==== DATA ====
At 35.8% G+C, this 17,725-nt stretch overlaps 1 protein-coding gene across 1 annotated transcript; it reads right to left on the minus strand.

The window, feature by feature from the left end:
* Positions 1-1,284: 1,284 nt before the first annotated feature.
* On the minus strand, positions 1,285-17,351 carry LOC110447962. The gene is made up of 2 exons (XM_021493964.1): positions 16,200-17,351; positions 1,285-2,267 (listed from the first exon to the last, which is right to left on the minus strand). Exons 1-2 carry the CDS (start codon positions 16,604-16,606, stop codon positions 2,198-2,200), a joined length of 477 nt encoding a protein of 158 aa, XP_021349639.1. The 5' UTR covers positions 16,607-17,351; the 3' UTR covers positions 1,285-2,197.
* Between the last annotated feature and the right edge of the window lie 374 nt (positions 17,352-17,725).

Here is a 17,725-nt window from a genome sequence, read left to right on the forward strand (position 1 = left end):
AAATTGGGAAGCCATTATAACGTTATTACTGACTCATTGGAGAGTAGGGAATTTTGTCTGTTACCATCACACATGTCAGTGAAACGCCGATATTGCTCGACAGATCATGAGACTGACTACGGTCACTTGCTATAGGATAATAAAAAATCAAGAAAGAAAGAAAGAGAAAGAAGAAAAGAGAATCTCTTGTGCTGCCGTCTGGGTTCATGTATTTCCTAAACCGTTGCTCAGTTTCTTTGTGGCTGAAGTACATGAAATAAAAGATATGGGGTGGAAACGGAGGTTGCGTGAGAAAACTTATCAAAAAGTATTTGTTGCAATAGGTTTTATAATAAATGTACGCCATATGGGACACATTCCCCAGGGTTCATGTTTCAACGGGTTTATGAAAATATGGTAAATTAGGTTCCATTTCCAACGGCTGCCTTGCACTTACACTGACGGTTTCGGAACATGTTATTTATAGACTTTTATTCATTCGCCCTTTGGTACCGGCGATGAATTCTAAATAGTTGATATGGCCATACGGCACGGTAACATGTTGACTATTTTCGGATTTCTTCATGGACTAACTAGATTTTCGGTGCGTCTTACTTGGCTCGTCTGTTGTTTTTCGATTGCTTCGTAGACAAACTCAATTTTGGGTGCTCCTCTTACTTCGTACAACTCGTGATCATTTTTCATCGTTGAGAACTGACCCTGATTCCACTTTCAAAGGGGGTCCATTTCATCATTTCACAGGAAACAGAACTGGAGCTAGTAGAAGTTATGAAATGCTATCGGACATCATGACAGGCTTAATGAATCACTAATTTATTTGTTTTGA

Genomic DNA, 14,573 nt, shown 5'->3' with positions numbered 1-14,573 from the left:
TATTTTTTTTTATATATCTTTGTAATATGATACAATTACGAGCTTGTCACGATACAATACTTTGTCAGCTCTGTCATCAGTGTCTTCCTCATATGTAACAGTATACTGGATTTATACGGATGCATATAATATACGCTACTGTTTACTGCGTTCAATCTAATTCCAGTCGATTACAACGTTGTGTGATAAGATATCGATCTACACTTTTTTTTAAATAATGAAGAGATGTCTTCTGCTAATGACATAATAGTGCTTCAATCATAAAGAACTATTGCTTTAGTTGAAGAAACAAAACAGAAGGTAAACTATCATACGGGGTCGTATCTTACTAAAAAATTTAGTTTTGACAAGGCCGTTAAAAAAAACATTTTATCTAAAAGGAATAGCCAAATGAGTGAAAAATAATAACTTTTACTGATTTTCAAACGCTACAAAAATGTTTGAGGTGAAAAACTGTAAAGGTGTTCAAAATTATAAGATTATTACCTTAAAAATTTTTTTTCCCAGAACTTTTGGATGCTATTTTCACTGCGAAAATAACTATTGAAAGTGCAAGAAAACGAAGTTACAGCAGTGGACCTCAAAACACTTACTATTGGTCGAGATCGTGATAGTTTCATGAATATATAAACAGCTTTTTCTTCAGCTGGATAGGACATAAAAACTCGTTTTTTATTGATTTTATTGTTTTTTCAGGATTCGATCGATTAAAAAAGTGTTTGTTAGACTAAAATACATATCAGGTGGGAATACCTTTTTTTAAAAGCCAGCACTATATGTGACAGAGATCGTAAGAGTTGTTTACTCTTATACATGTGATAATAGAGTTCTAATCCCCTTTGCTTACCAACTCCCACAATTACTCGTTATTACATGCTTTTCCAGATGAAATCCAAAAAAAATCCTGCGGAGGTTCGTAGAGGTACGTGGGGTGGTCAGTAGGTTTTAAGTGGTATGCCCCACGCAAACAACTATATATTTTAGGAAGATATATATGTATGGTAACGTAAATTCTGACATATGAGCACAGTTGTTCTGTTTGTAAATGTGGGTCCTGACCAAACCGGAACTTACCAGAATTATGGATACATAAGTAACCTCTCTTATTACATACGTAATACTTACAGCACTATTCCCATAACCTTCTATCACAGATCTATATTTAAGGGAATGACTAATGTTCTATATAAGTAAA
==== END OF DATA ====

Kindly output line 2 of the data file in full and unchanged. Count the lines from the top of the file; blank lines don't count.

The window, feature by feature from the left end: